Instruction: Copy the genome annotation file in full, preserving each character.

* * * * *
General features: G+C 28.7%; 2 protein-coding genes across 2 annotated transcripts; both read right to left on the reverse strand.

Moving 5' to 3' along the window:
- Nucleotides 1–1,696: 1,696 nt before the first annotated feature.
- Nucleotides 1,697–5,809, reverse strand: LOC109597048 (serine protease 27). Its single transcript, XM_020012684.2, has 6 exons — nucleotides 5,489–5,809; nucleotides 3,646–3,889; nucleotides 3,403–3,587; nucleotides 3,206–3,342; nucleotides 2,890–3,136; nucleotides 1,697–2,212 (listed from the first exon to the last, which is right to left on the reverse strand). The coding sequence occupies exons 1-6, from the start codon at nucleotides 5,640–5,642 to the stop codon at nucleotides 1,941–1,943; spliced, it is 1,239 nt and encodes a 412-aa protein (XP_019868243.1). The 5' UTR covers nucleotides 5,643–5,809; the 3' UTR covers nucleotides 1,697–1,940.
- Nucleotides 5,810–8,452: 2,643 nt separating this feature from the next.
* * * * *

General features: G+C 28.7%; 2 protein-coding genes across 2 annotated transcripts; both read right to left on the reverse strand.

Moving 5' to 3' along the window:
- Nucleotides 1–1,696: 1,696 nt before the first annotated feature.
- Nucleotides 1,697–5,809, reverse strand: LOC109597048 (serine protease 27). Its single transcript, XM_020012684.2, has 6 exons — nucleotides 5,489–5,809; nucleotides 3,646–3,889; nucleotides 3,403–3,587; nucleotides 3,206–3,342; nucleotides 2,890–3,136; nucleotides 1,697–2,212 (listed from the first exon to the last, which is right to left on the reverse strand). The coding sequence occupies exons 1-6, from the start codon at nucleotides 5,640–5,642 to the stop codon at nucleotides 1,941–1,943; spliced, it is 1,239 nt and encodes a 412-aa protein (XP_019868243.1). The 5' UTR covers nucleotides 5,643–5,809; the 3' UTR covers nucleotides 1,697–1,940.
- Nucleotides 5,810–8,452: 2,643 nt separating this feature from the next.